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  • elsa October 10, 2009, 3:46 pm

    I have exactly the same problem with some differences.
    First of all i am a girl, second thing is that i already know where i’d like to go and how. From Galapagos island (Ecuador) to Toronto (Canada) in backpacker mode with 3 friends.
    Third thing is that i live in London at the moment and not anymore at my parents house (which makes the communication harder).
    Now.. how can i say to my italian old school parents that i’d like to travel?

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    • Wade | Vagabondjourney.com November 5, 2010, 10:04 am

      Earn the money yourself and just go. Parents know that there is often little they can do to control the lives of their adult children.

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  • Hotels in Brighton October 22, 2010, 2:33 am

    The sticky web is your formal education. It must come first, as if you do start traveling and the bugs takes you. It will be the last time you see a classroom. True, if you aim to travel and make some form of living whilst on your journey you must have at a minimum your bachelor degree. DO this and you will not regret a moment of traveling.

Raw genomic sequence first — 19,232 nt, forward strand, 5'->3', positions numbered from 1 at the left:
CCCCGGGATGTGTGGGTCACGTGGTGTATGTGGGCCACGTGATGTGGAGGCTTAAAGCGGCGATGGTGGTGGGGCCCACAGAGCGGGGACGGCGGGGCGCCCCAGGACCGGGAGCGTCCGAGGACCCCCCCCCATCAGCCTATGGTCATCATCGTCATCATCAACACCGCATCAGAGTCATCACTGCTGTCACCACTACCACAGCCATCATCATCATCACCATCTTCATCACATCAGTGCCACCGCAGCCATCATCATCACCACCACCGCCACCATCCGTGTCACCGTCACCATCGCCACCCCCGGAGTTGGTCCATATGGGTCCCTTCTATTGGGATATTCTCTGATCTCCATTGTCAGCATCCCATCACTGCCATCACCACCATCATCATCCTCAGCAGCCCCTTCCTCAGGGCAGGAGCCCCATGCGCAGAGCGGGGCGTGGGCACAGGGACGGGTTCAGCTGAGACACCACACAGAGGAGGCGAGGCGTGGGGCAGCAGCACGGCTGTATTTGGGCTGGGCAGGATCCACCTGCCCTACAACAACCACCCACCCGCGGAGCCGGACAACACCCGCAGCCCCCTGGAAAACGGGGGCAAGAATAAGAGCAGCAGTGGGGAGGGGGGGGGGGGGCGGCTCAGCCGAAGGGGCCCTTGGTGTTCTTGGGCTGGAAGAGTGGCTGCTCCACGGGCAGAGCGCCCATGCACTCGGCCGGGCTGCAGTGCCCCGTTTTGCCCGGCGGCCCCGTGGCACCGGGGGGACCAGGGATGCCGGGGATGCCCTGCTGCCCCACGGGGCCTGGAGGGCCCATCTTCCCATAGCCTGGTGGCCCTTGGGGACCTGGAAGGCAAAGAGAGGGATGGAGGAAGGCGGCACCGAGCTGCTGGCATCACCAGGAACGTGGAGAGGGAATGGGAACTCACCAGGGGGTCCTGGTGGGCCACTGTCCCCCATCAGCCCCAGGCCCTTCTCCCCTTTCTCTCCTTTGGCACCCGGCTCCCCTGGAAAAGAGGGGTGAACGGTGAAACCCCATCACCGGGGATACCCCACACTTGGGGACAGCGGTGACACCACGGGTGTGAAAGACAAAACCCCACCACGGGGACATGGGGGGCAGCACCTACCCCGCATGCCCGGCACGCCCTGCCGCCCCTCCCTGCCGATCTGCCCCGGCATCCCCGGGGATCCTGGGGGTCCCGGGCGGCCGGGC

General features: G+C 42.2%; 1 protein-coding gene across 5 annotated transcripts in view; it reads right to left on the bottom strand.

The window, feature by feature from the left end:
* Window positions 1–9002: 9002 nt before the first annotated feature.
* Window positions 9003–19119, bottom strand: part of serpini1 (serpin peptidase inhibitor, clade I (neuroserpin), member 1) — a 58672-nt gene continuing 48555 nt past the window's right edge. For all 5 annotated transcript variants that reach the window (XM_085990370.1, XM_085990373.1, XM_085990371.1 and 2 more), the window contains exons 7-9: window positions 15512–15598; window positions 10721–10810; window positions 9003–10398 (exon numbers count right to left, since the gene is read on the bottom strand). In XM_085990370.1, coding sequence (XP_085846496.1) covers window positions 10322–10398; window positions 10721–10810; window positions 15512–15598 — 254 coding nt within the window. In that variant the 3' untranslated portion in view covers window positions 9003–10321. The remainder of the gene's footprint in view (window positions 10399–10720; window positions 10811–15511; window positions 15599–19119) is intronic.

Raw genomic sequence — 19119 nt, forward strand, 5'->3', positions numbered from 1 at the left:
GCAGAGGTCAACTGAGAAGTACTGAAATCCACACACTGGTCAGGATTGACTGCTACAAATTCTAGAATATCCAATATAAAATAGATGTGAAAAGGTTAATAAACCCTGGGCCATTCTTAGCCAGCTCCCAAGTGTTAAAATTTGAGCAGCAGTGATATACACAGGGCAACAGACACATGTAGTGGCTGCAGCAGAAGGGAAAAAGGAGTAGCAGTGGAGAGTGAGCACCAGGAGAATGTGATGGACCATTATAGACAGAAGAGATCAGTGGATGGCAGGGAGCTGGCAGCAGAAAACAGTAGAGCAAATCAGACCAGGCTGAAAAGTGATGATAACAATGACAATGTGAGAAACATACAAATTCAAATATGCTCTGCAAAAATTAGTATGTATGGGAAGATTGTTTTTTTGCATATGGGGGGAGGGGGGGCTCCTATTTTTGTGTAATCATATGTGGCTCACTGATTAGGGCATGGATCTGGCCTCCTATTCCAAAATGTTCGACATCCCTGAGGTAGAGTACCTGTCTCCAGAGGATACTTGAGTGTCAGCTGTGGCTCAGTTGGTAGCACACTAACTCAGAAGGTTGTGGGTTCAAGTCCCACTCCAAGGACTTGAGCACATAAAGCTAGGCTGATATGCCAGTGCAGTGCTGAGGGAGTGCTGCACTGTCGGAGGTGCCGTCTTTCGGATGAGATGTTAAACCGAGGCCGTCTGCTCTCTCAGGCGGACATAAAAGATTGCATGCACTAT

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  • Kevin November 3, 2010, 9:09 pm

    Along with everything else that’s been said, let them know how invaluable immersion is. Although there’s a huge difference between touring a country for a couple weeks and studying there for a semester, immersion is something you can’t get in the US, especially not in a classroom (you’ve got to get out of the classroom to really learn a language)! Furthermore, there’s a certain value to traveling to new places, especially different countries, that can’t really be described. You just have to do it yourself to understand it. There are so many experiences to be had, so many sights to seen, by traveling abroad that really enrich your life in a way that’s hard to put into writing. You’ve just got to DO IT! As long as they don’t think your safety will be an issue, they shouldn’t have a problem with letting you go!

    Here’s a video you might like, basically the lesson is, just talk to ’em: http://www.youtube.com/watch?v=E2ORC1bjYM0

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  • Danny December 2, 2010, 9:21 pm

    Firstly you do not indicate your age or if you expect your parent to pay for your holiday. Either way, they are so correct, you should finish your schooling, or alternative seek to undertake your education in another country. This may convince your parents as it meets with yours and their wishes.

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  • Simon Coleman December 26, 2010, 6:24 pm

    Firstly, as Danny says you have not given your age. There are many options, but only you know what your parents expects of you. The issue is, do you respect their wishes or follow your dream without consideration for your parents expectation.